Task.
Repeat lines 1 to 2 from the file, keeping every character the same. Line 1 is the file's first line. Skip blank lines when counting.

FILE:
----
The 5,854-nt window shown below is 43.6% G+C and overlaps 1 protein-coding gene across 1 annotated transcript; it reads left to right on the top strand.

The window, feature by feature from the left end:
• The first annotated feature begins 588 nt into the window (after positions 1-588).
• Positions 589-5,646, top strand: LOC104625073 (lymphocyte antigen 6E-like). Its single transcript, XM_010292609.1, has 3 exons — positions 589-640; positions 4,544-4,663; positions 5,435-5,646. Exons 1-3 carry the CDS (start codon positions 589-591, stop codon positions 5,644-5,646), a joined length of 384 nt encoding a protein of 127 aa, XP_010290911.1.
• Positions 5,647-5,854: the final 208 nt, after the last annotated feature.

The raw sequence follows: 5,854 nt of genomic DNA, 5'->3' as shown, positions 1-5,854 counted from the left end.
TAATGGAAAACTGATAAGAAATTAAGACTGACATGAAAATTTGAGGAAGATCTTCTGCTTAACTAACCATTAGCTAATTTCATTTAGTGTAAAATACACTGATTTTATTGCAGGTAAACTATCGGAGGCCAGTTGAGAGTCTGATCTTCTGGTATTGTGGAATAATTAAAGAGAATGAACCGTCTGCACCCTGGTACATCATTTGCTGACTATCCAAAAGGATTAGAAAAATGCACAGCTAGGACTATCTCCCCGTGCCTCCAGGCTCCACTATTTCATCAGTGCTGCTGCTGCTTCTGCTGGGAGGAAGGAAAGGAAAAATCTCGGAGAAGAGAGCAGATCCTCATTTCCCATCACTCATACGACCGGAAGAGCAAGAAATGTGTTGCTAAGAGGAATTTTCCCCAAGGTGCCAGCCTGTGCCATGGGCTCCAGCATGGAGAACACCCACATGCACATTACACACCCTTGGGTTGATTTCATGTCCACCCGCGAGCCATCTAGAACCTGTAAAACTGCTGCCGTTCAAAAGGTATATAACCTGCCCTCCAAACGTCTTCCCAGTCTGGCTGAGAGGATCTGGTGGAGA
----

The 5,854-nt window shown below is 43.6% G+C and overlaps 1 protein-coding gene across 1 annotated transcript; it reads left to right on the top strand.

The window, feature by feature from the left end: